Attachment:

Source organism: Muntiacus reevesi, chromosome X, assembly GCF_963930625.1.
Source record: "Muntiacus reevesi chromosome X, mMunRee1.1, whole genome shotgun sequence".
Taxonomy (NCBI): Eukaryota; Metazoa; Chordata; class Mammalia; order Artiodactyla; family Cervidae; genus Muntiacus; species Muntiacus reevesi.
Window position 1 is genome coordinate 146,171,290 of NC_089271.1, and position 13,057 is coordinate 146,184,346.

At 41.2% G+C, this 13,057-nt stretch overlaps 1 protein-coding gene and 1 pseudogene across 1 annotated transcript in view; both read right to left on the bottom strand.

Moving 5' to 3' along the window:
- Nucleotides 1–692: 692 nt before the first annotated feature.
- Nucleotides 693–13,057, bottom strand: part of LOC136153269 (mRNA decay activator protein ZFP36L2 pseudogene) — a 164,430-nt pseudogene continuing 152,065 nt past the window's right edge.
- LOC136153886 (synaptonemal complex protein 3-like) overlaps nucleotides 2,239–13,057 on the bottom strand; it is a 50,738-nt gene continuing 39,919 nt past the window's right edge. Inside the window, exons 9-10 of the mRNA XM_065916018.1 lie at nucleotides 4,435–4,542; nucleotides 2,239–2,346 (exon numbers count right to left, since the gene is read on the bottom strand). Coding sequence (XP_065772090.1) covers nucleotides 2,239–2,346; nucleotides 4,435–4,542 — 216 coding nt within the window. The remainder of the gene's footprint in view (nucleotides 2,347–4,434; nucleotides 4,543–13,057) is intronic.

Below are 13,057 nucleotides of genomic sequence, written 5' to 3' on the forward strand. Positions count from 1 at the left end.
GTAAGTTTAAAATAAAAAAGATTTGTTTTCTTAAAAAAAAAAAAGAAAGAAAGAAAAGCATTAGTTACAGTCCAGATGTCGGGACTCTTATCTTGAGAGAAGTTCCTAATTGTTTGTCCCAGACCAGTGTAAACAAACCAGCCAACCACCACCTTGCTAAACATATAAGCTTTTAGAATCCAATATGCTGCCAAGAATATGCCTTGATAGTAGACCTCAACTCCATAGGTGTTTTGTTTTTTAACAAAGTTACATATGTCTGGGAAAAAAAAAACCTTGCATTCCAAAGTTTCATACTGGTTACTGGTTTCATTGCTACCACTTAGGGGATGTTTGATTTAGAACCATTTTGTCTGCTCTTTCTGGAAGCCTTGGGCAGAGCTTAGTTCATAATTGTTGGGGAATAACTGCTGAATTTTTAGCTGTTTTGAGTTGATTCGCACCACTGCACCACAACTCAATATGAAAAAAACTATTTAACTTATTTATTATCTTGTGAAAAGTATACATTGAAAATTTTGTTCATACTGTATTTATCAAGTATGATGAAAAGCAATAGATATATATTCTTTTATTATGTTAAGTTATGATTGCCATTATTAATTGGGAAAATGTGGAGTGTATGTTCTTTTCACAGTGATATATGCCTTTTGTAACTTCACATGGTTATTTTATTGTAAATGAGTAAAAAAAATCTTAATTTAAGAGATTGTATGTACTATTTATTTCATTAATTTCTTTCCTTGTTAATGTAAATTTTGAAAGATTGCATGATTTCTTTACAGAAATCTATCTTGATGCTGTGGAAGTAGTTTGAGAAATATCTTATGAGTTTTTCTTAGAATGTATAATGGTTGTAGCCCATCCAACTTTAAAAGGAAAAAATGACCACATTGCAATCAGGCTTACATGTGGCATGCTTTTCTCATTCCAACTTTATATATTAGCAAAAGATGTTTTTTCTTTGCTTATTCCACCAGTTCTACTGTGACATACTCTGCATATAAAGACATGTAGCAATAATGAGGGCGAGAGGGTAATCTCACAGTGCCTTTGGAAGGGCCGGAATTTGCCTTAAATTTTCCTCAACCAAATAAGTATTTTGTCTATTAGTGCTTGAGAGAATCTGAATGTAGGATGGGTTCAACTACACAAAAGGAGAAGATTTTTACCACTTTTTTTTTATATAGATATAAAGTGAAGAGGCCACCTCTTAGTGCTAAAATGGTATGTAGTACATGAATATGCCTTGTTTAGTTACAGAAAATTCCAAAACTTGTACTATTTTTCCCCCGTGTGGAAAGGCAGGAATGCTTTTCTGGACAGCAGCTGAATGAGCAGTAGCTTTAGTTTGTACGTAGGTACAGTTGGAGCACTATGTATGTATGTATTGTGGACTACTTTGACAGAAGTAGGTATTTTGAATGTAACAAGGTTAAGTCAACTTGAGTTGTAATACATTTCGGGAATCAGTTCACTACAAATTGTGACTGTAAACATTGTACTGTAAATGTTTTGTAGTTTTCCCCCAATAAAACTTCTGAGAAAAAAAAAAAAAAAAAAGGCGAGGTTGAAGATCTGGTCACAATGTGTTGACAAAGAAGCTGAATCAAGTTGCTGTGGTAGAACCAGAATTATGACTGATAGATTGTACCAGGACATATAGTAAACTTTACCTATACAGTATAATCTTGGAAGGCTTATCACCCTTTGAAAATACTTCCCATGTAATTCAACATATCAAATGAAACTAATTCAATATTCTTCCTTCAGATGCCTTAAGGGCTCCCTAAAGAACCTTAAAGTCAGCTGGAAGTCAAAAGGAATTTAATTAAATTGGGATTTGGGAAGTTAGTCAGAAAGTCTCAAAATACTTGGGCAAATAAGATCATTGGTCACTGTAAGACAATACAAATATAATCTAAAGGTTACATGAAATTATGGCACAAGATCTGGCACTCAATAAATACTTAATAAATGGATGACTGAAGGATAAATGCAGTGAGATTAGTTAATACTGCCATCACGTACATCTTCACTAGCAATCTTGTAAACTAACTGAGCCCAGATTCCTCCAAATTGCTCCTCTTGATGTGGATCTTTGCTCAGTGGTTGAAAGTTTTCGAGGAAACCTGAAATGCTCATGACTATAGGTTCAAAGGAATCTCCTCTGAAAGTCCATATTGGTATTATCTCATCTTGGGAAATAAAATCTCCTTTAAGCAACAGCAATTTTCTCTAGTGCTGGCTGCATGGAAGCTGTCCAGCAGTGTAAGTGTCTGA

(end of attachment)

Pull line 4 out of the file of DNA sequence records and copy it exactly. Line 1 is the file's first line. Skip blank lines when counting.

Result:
Window position 1 is genome coordinate 146,171,290 of NC_089271.1, and position 13,057 is coordinate 146,184,346.